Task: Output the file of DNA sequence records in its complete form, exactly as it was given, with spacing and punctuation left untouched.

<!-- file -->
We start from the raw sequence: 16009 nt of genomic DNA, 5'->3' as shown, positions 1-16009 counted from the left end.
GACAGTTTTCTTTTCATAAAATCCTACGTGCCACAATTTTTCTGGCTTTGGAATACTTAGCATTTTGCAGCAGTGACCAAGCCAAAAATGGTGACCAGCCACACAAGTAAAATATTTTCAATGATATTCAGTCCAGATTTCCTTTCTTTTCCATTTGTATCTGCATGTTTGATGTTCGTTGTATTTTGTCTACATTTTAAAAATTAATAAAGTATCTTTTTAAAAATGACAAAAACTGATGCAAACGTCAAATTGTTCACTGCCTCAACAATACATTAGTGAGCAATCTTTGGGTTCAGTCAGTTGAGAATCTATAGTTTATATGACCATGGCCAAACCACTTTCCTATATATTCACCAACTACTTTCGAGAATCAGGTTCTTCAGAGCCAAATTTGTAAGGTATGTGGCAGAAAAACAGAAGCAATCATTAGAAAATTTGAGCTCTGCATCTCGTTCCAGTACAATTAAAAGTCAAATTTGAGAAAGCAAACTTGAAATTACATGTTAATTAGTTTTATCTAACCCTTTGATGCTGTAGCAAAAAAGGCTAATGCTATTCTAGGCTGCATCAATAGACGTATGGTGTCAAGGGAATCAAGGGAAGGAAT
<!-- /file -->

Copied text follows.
We start from the raw sequence: 16009 nt of genomic DNA, 5'->3' as shown, positions 1-16009 counted from the left end.
GACAGTTTTCTTTTCATAAAATCCTACGTGCCACAATTTTTCTGGCTTTGGAATACTTAGCATTTTGCAGCAGTGACCAAGCCAAAAATGGTGACCAGCCACACAAGTAAAATATTTTCAATGATATTCAGTCCAGATTTCCTTTCTTTTCCATTTGTATCTGCATGTTTGATGTTCGTTGTATTTTGTCTACATTTTAAAAATTAATAAAGTATCTTTTTAAAAATGACAAAAACTGATGCAAACGTCAAATTGTTCACTGCCTCAACAATACATTAGTGAGCAATCTTTGGGTTCAGTCAGTTGAGAATCTATAGTTTATATGACCATGGCCAAACCACTTTCCTATATATTCACCAACTACTTTCGAGAATCAGGTTCTTCAGAGCCAAATTTGTAAGGTATGTGGCAGAAAAACAGAAGCAATCATTAGAAAATTTGAGCTCTGCATCTCGTTCCAGTACAATTAAAAGTCAAATTTGAGAAAGCAAACTTGAAATTACATGTTAATTAGTTTTATCTAACCCTTTGATGCTGTAGCAAAAAAGGCTAATGCTATTCTAGGCTGCATCAATAGACGTATGGTGTCAAGGGAATCAAGGGAAGGAAT